Arctic Valley star maintenance

  • Published
  • 673rd ABW/PA

Joint Base Elmendorf-Richardson’s 773d Civil Engineer Squadron recently performed maintenance on the star on Arctic Valley’s Mount Gordon Lyon, installing a remote module with a transmitter/receiver which will reduce the burden of maintenance.


The star sits 4,000 feet above sea level, which makes maintenance challenging during Alaska winters. The maintenance teams and Airmen who go to the site during the winter require snow machines and snowshoes. September’s maintenance and newly installed transmitter are expected to reduce the number of trips Airmen need to make in the winter.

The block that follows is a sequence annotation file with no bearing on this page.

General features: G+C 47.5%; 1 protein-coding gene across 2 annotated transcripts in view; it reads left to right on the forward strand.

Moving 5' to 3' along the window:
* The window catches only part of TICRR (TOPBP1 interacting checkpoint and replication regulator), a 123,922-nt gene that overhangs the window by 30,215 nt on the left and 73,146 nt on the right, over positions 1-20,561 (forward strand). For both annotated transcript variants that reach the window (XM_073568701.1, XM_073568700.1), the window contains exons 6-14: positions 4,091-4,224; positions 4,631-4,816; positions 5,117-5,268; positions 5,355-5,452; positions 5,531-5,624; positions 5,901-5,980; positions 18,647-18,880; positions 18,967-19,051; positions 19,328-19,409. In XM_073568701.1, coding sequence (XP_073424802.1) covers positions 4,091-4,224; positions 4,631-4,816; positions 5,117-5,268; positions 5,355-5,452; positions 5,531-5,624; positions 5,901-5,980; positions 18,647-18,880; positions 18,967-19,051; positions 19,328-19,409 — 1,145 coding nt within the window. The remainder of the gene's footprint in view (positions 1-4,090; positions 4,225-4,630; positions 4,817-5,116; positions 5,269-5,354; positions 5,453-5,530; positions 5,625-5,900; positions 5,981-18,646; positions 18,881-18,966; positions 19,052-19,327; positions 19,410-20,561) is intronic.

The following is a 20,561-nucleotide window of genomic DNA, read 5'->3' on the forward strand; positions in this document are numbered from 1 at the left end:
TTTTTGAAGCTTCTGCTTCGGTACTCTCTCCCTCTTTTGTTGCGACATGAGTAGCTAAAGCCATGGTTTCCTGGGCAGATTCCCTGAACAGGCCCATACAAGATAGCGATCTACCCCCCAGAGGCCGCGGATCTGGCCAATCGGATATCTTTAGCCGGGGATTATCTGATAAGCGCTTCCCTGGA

The star was illuminated on Sept. 11 in remembrance of the events of 2001; as every year, it will be lit up again the day after Thanksgiving to signal the start of the holiday season, and remain on until the last musher in the Iditarod makes it to the burled arch in Nome.


 The tradition of the star began in 1958 when U.S. Army Capt. Douglas Evert placed a 15-foot star on top of the Site Summit gatehouse. In 1970, the star was expanded to 117 feet, making it visible from Anchorage, and it was expanded again in 1989 to its present size.


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